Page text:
share with the "masses." It reflects a fierce opposition
to the right of the Quebec people to assert themselves as a nation and
decide on any issue whatsoever.
Since the Leaders' debate, Couillard has said that
Quebec does not
have the financial means to form a country. These statements are
contrary to those held by Jean Charest in 2006 when he declared,
"Quebec has the means to become independent. The question today isn't
whether we have the means -- Yes, we
do. Nobody questions that."
So we see that anything goes. The Liberal Party under
the guise of
talking about "real issues" is, on the contrary, rehashing old issues
to hide that they themselves have nothing to offer as solutions to the
political, economic and social problems of Quebec. They are the biggest
fraudsters around. If they are not
stirring up hysteria about investors who will no longer want to invest
in the Outaouais, they are claiming that there will be an exodus of
Anglophones from Quebec in the event of a PQ majority. However, even on
this, anything goes. For example, statistics show that the trend
in recent years in the Outaouais
is that Anglophones are increasingly settling in Quebec, housing prices
being an important factor. But the Liberal MP for Hull, who as a good
Liberal likes to maintain this kind of hysteria, said regarding these
statistics that in fact it is the Francophones she has met who thought
of leaving the Outaouais in the event
of a PQ majority!!
The real concern of the "good doctor" and his gang,
to continue to decide everything for us. It must not pass! Wherever we
can inflict a defeat, we must not hesitate to do so.
(PMLQ candidate, Chapleau)
Youth Participation in This Election
- Linda Sullivan -
According to a survey
conducted from February 28 to
March 3 by Leger Marketing on behalf of TVA Nouvelles, 30 per cent of
youth vote (18 to 24 years) is leaning toward the Liberal Party of
Quebec (PLQ), 29 per cent toward the Parti Québécois
(PQ), 18 per cent toward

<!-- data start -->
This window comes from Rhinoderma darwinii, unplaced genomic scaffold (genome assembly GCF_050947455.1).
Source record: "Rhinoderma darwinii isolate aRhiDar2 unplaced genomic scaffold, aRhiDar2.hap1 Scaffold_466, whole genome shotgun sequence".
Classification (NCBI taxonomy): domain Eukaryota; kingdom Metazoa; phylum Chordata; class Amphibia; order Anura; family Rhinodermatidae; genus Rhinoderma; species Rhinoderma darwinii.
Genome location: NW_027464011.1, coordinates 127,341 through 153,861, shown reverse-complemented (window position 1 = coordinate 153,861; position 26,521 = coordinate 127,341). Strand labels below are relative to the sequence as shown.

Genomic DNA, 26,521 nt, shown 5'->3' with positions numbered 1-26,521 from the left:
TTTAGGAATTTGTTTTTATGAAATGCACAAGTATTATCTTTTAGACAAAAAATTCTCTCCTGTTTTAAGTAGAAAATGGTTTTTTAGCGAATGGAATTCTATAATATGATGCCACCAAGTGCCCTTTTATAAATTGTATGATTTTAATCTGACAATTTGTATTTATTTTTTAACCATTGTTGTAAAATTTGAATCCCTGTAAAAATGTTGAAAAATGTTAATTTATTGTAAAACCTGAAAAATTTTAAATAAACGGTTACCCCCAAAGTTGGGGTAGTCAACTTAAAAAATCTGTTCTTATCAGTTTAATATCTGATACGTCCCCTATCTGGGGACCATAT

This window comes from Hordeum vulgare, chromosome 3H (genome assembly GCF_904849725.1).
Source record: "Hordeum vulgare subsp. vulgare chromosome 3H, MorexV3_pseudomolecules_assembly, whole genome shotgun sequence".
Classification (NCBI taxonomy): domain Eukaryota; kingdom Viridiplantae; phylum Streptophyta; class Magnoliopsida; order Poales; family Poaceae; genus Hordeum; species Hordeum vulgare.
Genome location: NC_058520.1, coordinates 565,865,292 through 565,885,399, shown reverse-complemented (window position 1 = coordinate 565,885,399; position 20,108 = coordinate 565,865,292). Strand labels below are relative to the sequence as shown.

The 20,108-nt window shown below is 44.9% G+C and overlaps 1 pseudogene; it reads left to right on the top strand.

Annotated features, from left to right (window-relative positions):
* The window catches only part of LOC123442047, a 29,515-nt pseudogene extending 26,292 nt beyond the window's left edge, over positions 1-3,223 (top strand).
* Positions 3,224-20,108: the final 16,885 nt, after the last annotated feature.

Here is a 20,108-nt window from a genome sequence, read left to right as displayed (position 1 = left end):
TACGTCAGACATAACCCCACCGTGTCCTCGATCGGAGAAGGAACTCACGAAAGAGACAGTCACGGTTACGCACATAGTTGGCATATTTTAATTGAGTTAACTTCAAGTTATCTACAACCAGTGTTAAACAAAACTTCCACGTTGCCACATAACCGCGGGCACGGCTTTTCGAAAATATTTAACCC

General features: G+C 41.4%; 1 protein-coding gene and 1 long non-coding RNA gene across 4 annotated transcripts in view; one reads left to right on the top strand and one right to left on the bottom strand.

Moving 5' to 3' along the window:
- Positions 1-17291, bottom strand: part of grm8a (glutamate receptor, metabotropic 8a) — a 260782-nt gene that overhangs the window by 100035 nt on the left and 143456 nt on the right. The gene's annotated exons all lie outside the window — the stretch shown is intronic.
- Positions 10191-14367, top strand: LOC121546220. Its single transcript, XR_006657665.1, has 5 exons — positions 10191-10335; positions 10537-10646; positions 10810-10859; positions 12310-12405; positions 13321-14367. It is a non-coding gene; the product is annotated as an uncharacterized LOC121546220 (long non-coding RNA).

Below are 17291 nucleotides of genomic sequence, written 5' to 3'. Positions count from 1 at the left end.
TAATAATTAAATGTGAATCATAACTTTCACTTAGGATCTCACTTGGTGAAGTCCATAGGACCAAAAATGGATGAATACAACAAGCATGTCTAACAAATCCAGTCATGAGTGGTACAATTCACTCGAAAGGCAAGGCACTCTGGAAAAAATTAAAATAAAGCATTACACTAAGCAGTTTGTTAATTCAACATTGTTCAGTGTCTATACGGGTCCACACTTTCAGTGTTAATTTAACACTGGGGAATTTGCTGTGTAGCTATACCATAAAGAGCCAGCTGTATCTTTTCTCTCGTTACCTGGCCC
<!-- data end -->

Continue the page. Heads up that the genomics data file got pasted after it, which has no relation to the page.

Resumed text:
Québec solidaire (QS) and 15 per cent toward the Coalition
The polls predict a drop in youth participation in this
election compared to 2012, when the student movement for the right to
education was in full swing. (They forget to mention that it was the
youth who forced an election which led to the defeat of the Liberals
and Jean Charest.)
These figures make no sense presented in this way. It
seems to be the same old story that youth are apolitical or they
consider the issue of the future of Quebec as passé. In fact,
often the surveys commissioned by the mainstream media and political
parties give different percentages for the voting intentions
of Francophones and Anglophones. Immediately one can see how they
divide the people on the question of the future of Quebec, as if it is
not an issue that belongs to the whole body politic without regard to
language, national origin, religious beliefs, political associations or
If the participation rate of youth is declining in this
election (as it probably is for all voters because it has been the
trend over the last twenty years with the exception of the 2012
election), it is because the youth don't know who to vote for, they
don't see their collective interests represented by choosing amongst
the major parties.
No doubt the youth mistrust the PQ. Not only has it
pursued the anti-social offensive during its 18 months in government,
but they don't want to be associated with the obscurantist outlook that
filtered through during the debate on values and secularism. The
youth's perspective is oriented toward how we can
build a society where the development of the human being can flourish,
that is to say a society where the people have the ability to exercise
control over their social and natural environment.
For the youth, an alternative is very important. What is